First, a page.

Prior to live fire testing, we explored the theoretical basis of the project, doing the physics. In this case, an energy balance is presented which predicts how much velocity you should expect to lose for a bullet that’s got a little more rotational energy from the faster twist. In the case of the .30 caliber 175 grain bullets, the math predicts a loss of 1.25 fps per inch-unit of barrel twist (e.g. a 1:8″ twist is predicted to be 1.25 fps slower than a 1:9″ twist).

Barrel Twist Rate Velocity Modern Advancements Book Bryan Litz Applied Ballistics

Above, data shows relationship between Twist Rate and Muzzle Velocity (MV) for various barrel twist rates and rifling types. From fast to slow, the three 1:10″ twist barrels are: 5R (canted land), 5 Groove, 5 Groove left-hand twist.

We proceeded with testing all 6 barrels, with twist rates from 1:8″ to 1:12″. After all the smoke cleared, we found that muzzle velocity correlates to twist rate at the average rate of approximately 1.33 fps per inch of twist. In other words, your velocity is reduced by about 5 fps if you go from a 1:12″ twist to a 1:8″ twist. [Editor: That’s an average for all the lengths tested. The actual variance between 1:12″ and 1:8″ here was 8 FPS.] In this case the math prediction was pretty close, and we have to remember that there’s always uncertainty in the live fire results. Uncertainty is always considered in terms of what conclusions the results can actually support with confidence.

Barrel Twist Rate Velocity Modern Advancements Book Bryan Litz Applied BallisticsThis is just a brief synopsis of a single test case. The coverage of twist rates in Modern Advancements in Long-Range Shooting Vol. 1 is more detailed, with multiple live fire tests. Results are extrapolated for other calibers and bullet weights. Needless to say, the question of “how twist rate affects muzzle velocity” is fully answered.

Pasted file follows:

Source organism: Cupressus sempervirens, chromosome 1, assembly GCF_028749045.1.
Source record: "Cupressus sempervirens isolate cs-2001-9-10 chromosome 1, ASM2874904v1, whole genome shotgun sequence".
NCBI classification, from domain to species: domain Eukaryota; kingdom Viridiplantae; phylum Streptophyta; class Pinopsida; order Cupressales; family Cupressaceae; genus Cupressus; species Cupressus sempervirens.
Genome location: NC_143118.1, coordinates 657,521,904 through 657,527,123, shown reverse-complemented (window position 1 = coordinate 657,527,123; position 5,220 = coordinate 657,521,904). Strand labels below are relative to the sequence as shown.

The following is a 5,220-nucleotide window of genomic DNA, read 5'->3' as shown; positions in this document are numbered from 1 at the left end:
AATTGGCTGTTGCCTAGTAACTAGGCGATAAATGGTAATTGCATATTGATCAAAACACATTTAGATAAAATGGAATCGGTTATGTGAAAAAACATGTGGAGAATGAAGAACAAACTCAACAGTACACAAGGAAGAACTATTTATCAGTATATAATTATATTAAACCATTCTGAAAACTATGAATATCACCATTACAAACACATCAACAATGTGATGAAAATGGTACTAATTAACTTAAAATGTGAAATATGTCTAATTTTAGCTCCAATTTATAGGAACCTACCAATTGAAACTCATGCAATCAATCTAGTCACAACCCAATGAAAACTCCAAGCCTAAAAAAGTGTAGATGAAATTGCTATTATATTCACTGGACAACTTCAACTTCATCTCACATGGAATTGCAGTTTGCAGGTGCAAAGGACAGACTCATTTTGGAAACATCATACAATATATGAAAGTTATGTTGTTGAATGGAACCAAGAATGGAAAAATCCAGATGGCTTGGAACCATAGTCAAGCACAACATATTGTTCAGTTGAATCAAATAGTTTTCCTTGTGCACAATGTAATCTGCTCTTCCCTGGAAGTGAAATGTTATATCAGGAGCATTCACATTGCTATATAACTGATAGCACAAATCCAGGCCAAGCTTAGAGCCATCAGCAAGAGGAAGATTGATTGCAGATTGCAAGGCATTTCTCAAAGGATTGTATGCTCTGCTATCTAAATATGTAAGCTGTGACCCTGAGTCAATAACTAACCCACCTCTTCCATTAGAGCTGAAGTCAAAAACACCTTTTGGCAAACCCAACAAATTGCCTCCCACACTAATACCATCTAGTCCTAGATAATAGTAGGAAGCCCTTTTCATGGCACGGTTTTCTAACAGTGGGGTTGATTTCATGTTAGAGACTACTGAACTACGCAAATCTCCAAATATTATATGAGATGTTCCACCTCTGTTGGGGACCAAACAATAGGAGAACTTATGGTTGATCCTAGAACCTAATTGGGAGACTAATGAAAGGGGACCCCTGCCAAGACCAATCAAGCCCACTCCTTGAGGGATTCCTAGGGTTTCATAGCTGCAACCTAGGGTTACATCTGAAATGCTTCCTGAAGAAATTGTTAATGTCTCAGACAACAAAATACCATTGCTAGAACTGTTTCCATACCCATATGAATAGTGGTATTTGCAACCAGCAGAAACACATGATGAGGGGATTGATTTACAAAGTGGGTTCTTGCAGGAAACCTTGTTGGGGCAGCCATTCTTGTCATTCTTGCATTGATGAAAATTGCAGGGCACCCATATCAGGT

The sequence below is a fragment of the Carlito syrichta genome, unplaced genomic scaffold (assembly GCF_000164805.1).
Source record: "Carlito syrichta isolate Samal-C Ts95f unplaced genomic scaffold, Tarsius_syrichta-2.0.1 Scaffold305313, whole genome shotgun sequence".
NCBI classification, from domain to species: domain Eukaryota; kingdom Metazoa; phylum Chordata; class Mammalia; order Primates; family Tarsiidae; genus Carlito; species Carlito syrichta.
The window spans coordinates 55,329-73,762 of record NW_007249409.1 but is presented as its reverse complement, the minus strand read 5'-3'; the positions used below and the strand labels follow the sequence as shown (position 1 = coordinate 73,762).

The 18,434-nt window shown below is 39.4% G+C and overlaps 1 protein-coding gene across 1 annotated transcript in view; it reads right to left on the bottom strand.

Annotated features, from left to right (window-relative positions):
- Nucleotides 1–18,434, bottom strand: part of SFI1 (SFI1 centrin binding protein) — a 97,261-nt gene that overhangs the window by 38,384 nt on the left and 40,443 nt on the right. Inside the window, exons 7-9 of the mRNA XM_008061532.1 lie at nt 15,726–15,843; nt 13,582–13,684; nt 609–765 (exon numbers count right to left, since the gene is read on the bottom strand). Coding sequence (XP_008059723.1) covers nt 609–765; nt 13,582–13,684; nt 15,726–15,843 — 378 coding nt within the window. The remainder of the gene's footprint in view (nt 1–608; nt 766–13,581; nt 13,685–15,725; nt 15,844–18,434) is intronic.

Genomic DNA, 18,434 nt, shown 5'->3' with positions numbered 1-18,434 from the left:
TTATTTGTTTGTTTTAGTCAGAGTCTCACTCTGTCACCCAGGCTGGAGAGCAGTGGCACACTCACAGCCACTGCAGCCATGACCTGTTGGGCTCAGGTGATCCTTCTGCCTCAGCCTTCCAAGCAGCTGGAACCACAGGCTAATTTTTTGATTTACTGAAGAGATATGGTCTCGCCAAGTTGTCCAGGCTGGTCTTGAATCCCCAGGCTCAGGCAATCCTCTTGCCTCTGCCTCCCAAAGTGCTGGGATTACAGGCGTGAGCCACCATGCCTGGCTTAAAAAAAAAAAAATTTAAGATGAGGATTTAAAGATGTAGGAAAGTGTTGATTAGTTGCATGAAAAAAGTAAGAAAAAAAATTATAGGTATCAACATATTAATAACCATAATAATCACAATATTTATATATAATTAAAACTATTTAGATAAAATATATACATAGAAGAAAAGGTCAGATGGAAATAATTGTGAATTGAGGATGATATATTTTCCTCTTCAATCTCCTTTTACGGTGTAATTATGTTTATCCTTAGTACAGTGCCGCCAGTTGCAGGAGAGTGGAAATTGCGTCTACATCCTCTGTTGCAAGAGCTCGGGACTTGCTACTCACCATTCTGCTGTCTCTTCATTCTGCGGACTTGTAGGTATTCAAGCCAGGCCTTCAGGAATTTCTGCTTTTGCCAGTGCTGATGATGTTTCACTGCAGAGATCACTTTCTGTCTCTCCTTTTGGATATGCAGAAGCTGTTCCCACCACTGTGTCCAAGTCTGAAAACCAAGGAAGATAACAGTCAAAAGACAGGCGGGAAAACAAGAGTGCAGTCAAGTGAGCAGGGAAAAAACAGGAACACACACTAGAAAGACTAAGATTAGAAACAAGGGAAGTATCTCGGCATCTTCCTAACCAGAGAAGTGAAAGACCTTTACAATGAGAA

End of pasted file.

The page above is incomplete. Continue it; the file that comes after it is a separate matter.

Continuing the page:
Other chapters in the book’s twist rate section include:
· Stability and Drag — Supersonic
· Stability and Drag — Transonic
· Spin Rate Decay
· Effect of Twist rate on Precision

Other sections of the book include: Modern Rifles, Scopes, and Bullets as well as Advancements in Predictive Modeling. This book is sold through the Applied Ballistics online store. Modern Advancements in Long Range Shooting is also available as an eBook in Amazon Kindle format.

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May 18th, 2022

Optimal Barrel Twist Rate — Factors to Consider

Glen Zediker Twist Rate .223 Rem Barrel Top Grade Ammo Midsouth
Here’s an extreme range of .224-Caliber bullets: 35gr varmint bullet and 90gr match bullet. Of course, along with bullet length/design, you need to consider MV when choosing twist rate.

Even with the same caliber (and same bullet weight), different bullet types may require different rates of spin to stabilize properly. The bullet’s initial spin rate (RPM) is a function of the bullet’s muzzle velocity and the spin imparted by the rifling in the barrel. You want to ensure your bullet is stable throughout flight. It is better to have too much spin than too little, according to many ballistics experts, including Bryan Litz of Applied Ballistics. The late Glen Zediker put together some basic tips concerning barrel twist rates and bullet stability. These come from Glen’s book, Top Grade Ammo.

Choosing the Right Twist Rate
I’d always rather have a twist too fast than not fast enough. Generally… I recommend erring toward the faster side of a barrel twist decision. 1:8″ twist is becoming a “new standard” for .224 caliber, replacing 1:9″ in the process. The reason is that new bullets tend to be bigger rather than smaller. Don’t let a too-slow twist limit your capacity to [achieve] better long-range performance.

Base your next barrel twist rate decision on the longest, heaviest bullets you choose to use, and at the same time realize that the rate you choose will in turn limit your bullet choices. If the longest, heaviest bullet you’ll shoot (ever) is a 55-grain .224, then there’s honestly no reason not to use a 1:12″. Likewise true for .308-caliber: unless you’re going over 200-grain bullet weight, a 1:10″ will perform perfectly well.